• Is High Fructose Corn Syrup Bad For You or Not?

    You’ve probably seen the commercials put on by the Corn Refiners Association claiming that corn syrup is natural because it comes from corn and that it is therefore perfectly fine in moderation. These commercials have contributed to a war as people debate both sides, and you’re probably wondering, “Is high fructose corn syrup bad for you or not?”

    The truth of the matter is that high fructose corn syrup is not natural and that it is almost impossible to have it in moderation these days if you consume a typical American diet.

    Is High Fructose Corn Syrup Bad For You or Not?In an article by USA Today, they quoted Adam Fox, an attorney for the sugar industry, who said, “It is not natural, it does not exist in nature. Sugar comes from cane and beet, high fructose corn syrup requires advanced technology.”

    Another article published in Time Magazine pointed out that “Because high-fructose corn syrup extends the shelf life of foods, and farm subsidies make it cheaper than sugar, it’s added to a staggering range of items, including fruity yogurts, cereals, crackers, ketchup and bread — and in most foods marketed to children. So, unless you’re making a concerted effort to avoid it, it’s pretty difficult to consume high-fructose corn syrup in moderation.”

    Most people look at corn syrup as being a reason for the increase in obesity, and while there are people debating both sides of that issue, what most people don’t realize is that high fructose corn syrup causes many more problems than possible obesity. Dr. Joseph Mercola pointed out in his article titled, The Amazing Similarities Between this Toxic Sugar and Alcohol: “Fructose causes most of the same toxic effects as ethanol because both come from sugar fermentation. Both ethanol metabolism and fructose metabolism lead to visceral adiposity (belly fat), insulin resistance and metabolic syndrome.” It overloads the liver causing health conditions such as type 2 diabetes, high blood pressure, hypertension, heart conditions, painful inflammation, gout, pancreatitis as well as habituation (and sometimes addiction) and many others.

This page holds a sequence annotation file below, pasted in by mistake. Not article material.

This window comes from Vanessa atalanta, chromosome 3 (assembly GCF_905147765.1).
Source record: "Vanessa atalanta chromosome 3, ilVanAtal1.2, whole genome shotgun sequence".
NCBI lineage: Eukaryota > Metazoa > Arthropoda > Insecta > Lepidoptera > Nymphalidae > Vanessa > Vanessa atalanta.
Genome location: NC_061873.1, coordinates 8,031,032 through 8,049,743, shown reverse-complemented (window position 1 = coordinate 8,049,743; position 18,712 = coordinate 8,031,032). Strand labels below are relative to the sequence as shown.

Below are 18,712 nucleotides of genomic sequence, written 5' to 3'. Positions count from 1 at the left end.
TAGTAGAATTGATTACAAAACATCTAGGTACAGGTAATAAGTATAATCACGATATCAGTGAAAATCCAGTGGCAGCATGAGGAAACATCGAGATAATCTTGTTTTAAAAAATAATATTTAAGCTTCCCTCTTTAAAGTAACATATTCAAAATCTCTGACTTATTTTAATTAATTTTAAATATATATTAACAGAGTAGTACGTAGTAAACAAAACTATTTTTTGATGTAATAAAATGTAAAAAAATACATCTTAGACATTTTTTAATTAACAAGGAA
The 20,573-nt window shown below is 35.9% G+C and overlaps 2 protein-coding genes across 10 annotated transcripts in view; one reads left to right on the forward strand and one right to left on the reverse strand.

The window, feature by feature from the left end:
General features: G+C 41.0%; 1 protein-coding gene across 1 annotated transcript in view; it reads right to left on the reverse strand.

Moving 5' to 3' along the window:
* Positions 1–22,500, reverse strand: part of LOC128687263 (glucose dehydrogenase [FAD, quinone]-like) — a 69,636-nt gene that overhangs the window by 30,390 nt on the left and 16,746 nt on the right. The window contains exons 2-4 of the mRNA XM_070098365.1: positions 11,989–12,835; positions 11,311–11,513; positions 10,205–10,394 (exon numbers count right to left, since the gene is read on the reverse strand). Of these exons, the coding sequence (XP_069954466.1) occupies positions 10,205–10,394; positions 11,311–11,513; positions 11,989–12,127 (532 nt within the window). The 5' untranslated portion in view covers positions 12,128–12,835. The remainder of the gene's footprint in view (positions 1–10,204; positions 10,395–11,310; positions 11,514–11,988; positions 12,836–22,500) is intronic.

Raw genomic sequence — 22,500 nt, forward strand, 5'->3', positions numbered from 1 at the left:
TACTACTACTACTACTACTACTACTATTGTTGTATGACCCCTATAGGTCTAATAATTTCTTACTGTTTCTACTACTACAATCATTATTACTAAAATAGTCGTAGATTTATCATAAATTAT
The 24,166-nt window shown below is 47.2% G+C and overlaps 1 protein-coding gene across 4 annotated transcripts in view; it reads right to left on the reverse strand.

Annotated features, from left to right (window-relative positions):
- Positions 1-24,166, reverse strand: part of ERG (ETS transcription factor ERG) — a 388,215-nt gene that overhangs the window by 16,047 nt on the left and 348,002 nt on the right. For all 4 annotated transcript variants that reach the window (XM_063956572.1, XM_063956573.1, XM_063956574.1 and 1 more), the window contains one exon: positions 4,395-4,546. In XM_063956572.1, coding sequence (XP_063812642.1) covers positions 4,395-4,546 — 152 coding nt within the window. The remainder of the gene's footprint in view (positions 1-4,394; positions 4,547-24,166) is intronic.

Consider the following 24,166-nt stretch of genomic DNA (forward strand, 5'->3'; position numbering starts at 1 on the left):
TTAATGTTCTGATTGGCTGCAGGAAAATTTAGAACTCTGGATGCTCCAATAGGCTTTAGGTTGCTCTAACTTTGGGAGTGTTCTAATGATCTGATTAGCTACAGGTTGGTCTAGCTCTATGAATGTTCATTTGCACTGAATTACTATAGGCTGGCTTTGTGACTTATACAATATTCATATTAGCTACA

The food we eat nowadays is completely different than the same food consumed 100 years ago. Back then, people didn’t eat processed foods, and their natural foods were actually natural. Now, so many chemicals and processes are involved in our food production (even the “natural” foods), making eating a healthy diet extremely difficult. For example, back then Americans consumed about 15 grams of fructose per day on average. Now, the average is over 135 grams per day.

    The problem is the excess. Fructose in unavoidable, but it is the excess amounts consumed that do us harm. Soda is one of the largest culprits. Simply eliminating or reducing your soda intake can do wonders for your health. Keep in mind, however, that fructose is even in things that most people would consider healthy like honey, agave syrup and fruit juice.

    Moderation is always the key to a healthy diet, even when you are consuming seemingly healthy things. People have been known to overdose on a normally healthy herb or vitamin simply because they found out it had health benefits and went overboard. Our bodies need a variety of nutritious foods in moderation to be healthy.

    So how do you know how much fructose you should be consuming? According to Dr. Mercola, if you want to shed excess pounds and maintain a healthy weight long term, and radically reduce (and in many cases virtually eliminate) your risk of diabetes, heart disease and cancer, then start getting serious about restricting your consumption of fructose to no more than 25 grams per day. If you’re already overweight, or have any of these diseases or are at high risk of any of them, then you’re probably better off cutting that down to 10-15 grams per day.”

    As is usually the case when talking about how to be healthier, the way to consume less corn syrup is by eating less processed foods and more raw foods. Go for organic whenever possible, and read the labels before you buy food items. We can’t trust commercials or advertisements, just taking their word for it that something is healthy. Read the labels so you know what ingredients you are consuming and how much of them per serving.

     

    Sources:

    Bitter Battle Over High Fructose Corn Syrup Claims – USA Today

    Is High Fructose Corn Syrup Really Good For You – Time

    Ethanol, Alcohol and Fructose

    Image courtesy of freedigitalphotos.net

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